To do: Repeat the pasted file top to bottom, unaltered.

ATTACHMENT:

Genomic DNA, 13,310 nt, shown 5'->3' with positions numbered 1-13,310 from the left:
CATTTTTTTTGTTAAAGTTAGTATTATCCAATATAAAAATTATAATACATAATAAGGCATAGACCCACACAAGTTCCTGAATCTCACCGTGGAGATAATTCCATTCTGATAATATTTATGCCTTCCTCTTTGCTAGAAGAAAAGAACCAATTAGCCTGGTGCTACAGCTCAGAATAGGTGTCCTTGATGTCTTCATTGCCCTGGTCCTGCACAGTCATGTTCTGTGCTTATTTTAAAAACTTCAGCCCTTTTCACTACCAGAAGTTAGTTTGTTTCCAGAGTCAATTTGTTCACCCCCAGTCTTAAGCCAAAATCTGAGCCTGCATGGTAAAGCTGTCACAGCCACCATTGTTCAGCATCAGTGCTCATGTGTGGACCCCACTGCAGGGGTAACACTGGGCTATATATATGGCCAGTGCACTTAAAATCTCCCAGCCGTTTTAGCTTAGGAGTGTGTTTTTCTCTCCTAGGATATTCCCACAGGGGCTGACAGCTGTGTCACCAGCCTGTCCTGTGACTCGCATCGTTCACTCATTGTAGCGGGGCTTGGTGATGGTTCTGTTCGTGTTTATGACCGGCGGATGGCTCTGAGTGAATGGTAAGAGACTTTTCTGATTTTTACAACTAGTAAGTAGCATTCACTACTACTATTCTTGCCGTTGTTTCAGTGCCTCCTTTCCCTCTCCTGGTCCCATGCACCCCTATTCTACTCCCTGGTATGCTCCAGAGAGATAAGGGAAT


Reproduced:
Genomic DNA, 13,310 nt, shown 5'->3' with positions numbered 1-13,310 from the left:
CATTTTTTTTGTTAAAGTTAGTATTATCCAATATAAAAATTATAATACATAATAAGGCATAGACCCACACAAGTTCCTGAATCTCACCGTGGAGATAATTCCATTCTGATAATATTTATGCCTTCCTCTTTGCTAGAAGAAAAGAACCAATTAGCCTGGTGCTACAGCTCAGAATAGGTGTCCTTGATGTCTTCATTGCCCTGGTCCTGCACAGTCATGTTCTGTGCTTATTTTAAAAACTTCAGCCCTTTTCACTACCAGAAGTTAGTTTGTTTCCAGAGTCAATTTGTTCACCCCCAGTCTTAAGCCAAAATCTGAGCCTGCATGGTAAAGCTGTCACAGCCACCATTGTTCAGCATCAGTGCTCATGTGTGGACCCCACTGCAGGGGTAACACTGGGCTATATATATGGCCAGTGCACTTAAAATCTCCCAGCCGTTTTAGCTTAGGAGTGTGTTTTTCTCTCCTAGGATATTCCCACAGGGGCTGACAGCTGTGTCACCAGCCTGTCCTGTGACTCGCATCGTTCACTCATTGTAGCGGGGCTTGGTGATGGTTCTGTTCGTGTTTATGACCGGCGGATGGCTCTGAGTGAATGGTAAGAGACTTTTCTGATTTTTACAACTAGTAAGTAGCATTCACTACTACTATTCTTGCCGTTGTTTCAGTGCCTCCTTTCCCTCTCCTGGTCCCATGCACCCCTATTCTACTCCCTGGTATGCTCCAGAGAGATAAGGGAAT